"Stress" is defined as the way our bodies and minds react to life changes. Since adolescence is a period of significant change, including physical, emotional, social, and academic changes, many teens are under more stress than at any other time of life.
Teenage Stress Factors
- Increase in the weight
- Increase in the height
- Change in voice
- Development of secondary sexual characters
- Menarche (beginning of menstruation) in girls.
- Feeling of independence
- Attraction towards opposite sex
- Aggressive behavior
- Experimenting new things including substance of abuse
- Academic pressure and career decisions
- Pressure to wear certain types of clothing or hairstyles
- Pressure to try drugs, alcohol or sex
- Pressure to fit in with peer groups and measure up to others
- Adaptation to bodily changes
- Family and peer conflicts
- Taking on too many activities at one time
- It is very important for teens to learn to handle stress, as long-term build-up of stress that is not handled effectively may lead to problems, including physical illness, anxiety or depression, which call for professional help.
Teenage "Stress Overload" Signs:
- increased physical illness (headaches, stomachaches, muscle pains, chronic fatigue)
- "shutting down" and withdrawal from people and activities
- increased anger or irritable lashing out at others
- increased tearfulness and feelings of hopelessness
- chronic feelings of worry and nervousness
- difficulty sleeping and eating
- difficulty concentrating
- Our body's natural reaction to life events that we perceive as overwhelming is the "fight or flight" response, which may produce a faster heart rate, increased blood flow, shallow breathing, a sense of dread and a desire to escape. However, teens can teach themselves to perceive life challenges as being within their control and can even change their body's reactions to such events, promoting a lower heart rate, deeper breathing, clearer thinking and feelings of calmness and control. There are many stress management skills that promote the relaxation response.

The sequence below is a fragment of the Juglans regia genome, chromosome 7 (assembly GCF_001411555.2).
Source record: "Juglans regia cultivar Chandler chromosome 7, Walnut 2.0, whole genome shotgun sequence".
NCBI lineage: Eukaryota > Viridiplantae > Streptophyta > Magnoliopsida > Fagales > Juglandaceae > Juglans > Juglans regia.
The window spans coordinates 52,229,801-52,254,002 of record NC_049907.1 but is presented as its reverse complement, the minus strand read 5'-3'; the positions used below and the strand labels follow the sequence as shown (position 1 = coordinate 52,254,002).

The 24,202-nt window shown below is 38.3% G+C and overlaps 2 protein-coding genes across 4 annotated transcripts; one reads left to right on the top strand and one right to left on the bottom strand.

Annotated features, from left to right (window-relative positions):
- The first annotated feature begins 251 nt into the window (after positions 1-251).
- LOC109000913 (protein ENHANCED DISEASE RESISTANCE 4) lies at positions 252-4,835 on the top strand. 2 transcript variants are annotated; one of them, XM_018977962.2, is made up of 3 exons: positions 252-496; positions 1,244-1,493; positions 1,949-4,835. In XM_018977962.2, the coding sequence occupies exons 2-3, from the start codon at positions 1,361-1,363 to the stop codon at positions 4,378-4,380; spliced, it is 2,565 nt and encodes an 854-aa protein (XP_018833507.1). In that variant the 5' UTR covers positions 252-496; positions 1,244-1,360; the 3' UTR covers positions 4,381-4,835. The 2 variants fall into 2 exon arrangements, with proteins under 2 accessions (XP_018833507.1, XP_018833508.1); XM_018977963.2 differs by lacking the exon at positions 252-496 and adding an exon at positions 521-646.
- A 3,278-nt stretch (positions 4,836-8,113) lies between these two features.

Tackle Teen Stress
The teen stress should be dealt with both at home and outside home in school.
- There is a wrong notion among adults that there is no earthly reason for stress in teens. This should be avoided.
- The first step in tackling teen stress is to identify the signs and symptoms of stress in the teens. The teens should be allowed to talk freely about their problems.
- Parents and teachers should teach them stress relief methods.
- They should set only reasonable goals in both curricular and extra curricular activities
There are several treatment models to help the teens cope up with stress. The steps of one such model
- Ask the teenager to define stress taking an example of an incident
- Ask the teens about the their response to that stressful event
- Explain to the teens about normal stress response and ways of tackling stress
- Identify the source of stress in teens and help them understand that the same event incites different responses in different persons
- Teach the teen the best stress relieving techniques.
- Advise them to avoid unhealthy methods of tackling stress like aggression, avoidance etc.
Fighting Invisible Tigers: Stress Management for Teens
The Stress Reduction Workbook for Teens: Mindfulness Skills to Help You Deal With Stress